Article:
1. a) States should regularly track and report on students’ access to high-speed broadband internet and appropriate devices necessary for distance learning, disaggregated by race, gender, household income and disability status.
  2. b) Universal access should be maintained for all students. Districts should ensure equitable access to coursework, including access to International Baccalaureate, Gifted and Talented, and Advanced Placement programs. Students with disabilities and English Language Learners should continue to receive their supports and services virtually.
  3. c) Teachers should receive additional professional development and continued support necessary to deliver high quality distance learning instruction.
  4. d) Students should be taught by district personnel who can sustain relationships with students and their families. Instruction should not be outsourced to private companies who are not invested in the students or school communities.
  5. e) Schools must track student participation to distance learning, which includes documenting absenteeism; however, schools should address absenteeism non-punitively and reconnect students to school by identifying barriers and providing necessary supports to students and their families. Specifically, states should issue guidance that limits the use of punitive responses to absenteeism and truancy including referrals to the criminal justice system.
  6. f) Any partial re-opening should prioritize access for high-needs students, such as certain students with disabilities whose services cannot be delivered virtually and students who need the safety and supervision of in-person school including children of essential workers and students experiencing homelessness.
  7. g) During school closures, school districts must ensure that students have continued access to meals and other essential school-based services. School districts should ensure that meals are distributed in ways that are equitable and allow for social distancing.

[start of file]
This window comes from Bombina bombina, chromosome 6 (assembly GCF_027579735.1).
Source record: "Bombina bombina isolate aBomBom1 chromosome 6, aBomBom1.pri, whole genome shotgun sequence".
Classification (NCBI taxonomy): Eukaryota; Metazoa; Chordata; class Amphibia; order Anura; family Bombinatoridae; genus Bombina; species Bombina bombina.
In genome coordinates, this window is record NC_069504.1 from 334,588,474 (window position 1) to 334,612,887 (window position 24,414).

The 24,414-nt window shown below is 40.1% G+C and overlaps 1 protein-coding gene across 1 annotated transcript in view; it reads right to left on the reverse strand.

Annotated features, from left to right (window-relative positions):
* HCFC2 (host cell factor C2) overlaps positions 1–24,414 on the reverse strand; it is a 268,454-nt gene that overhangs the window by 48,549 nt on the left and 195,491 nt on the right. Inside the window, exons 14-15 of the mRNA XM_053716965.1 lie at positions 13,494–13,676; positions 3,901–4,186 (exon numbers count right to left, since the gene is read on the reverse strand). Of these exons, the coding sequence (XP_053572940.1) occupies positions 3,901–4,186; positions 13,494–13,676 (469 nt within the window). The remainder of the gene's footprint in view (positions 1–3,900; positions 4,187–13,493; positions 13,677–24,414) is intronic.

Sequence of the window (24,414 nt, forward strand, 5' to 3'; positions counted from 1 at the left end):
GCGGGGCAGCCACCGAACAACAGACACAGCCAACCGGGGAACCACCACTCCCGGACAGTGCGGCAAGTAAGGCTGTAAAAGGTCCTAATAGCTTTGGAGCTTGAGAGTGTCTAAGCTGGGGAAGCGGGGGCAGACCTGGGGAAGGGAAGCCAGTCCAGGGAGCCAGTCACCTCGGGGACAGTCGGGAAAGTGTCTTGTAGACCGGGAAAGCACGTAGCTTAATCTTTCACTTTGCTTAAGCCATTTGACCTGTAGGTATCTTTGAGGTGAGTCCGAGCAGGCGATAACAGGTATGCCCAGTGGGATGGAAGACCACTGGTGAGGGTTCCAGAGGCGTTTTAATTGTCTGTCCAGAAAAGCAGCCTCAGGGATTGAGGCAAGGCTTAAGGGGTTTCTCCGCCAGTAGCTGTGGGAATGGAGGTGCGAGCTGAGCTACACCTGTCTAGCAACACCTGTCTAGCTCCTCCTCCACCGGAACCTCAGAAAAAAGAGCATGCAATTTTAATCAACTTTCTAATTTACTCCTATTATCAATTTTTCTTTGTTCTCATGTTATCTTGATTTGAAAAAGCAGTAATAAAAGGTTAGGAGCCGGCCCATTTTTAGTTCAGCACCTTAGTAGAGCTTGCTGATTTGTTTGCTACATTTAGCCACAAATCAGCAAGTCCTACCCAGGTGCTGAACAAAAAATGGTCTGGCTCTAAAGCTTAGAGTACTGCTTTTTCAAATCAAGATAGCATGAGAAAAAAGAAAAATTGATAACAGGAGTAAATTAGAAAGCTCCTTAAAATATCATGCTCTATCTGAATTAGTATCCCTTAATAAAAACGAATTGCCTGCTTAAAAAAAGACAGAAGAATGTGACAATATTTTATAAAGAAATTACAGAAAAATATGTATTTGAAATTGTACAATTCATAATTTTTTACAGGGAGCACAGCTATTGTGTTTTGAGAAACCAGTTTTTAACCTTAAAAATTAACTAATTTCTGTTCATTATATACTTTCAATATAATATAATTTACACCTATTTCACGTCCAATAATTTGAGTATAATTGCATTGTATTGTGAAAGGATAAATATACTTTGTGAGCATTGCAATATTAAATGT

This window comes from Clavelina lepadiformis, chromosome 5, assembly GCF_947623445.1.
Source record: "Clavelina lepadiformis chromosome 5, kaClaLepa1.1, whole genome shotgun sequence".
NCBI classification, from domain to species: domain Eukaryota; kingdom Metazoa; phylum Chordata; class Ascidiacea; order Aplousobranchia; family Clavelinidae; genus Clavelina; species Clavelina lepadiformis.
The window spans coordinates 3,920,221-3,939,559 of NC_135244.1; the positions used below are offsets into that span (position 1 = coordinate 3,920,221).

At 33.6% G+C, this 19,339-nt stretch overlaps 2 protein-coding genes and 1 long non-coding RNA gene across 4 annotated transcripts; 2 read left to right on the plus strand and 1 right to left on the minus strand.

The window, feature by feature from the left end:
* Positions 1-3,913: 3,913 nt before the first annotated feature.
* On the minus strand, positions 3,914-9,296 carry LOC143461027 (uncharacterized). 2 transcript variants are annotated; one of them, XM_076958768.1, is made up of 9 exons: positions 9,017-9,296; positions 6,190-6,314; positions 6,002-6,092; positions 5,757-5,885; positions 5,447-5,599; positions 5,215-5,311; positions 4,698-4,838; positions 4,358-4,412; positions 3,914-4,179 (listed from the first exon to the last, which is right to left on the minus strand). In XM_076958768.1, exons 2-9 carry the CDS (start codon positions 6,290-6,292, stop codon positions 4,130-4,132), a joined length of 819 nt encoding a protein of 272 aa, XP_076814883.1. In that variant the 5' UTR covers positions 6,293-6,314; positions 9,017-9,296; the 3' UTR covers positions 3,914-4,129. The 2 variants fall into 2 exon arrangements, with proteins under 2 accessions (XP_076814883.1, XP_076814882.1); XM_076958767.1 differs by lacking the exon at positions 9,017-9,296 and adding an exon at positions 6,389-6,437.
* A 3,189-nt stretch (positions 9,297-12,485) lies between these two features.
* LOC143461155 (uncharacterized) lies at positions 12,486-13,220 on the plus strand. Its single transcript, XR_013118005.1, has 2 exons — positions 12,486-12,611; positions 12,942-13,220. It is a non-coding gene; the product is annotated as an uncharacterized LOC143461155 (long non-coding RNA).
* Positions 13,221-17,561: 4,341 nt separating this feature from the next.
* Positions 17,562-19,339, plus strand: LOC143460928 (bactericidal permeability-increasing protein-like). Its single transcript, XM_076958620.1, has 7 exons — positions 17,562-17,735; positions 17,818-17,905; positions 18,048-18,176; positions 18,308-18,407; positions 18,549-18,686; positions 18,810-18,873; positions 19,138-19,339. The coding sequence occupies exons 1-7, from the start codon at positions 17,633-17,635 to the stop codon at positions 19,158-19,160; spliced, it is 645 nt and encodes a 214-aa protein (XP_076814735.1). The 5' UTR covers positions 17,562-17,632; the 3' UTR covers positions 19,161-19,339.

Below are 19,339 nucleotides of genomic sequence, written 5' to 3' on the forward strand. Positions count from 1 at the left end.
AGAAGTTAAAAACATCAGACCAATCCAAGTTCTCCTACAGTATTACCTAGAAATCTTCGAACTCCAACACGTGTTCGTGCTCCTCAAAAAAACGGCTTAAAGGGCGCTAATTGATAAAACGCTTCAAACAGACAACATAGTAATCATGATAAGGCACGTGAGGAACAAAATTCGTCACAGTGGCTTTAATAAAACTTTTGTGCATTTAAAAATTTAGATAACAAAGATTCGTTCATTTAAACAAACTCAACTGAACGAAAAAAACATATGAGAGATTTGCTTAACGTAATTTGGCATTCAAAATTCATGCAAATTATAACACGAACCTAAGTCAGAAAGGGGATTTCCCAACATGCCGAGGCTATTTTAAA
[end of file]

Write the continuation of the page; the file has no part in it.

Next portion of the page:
4) Instruction and Assessment—Instruction and assessment must be reimagined to center anti-racism and student engagement and address learning loss.

  1. a) Assessments must rely less on high stakes testing, and instead emphasize culturally relevant diagnostic tools to identify areas of need and performance-based assessments that engage students and allow them to demonstrate their learning.
  2. b) Instruction must involve some real time or synchronous instruction, so that students can interact with teachers, as well as small groups and/or group projects that foster intergroup interaction.
  3. c) Schools should have specific evidence-based strategies and direct additional resources to address the expected COVID-19 learning loss for the most vulnerable students. Schools should not rely on grade retention or “holding” students back to address gaps in learning, nor should students be placed into inflexible tracks.
  4. d) School staff should implement culturally responsive teaching methods and ensure the curriculum is racially inclusive.

5) Social and Emotional Learning—Schools must be equipped with the necessary resources to mitigate the stress and trauma stemming from the COVID-19 pandemic school closures.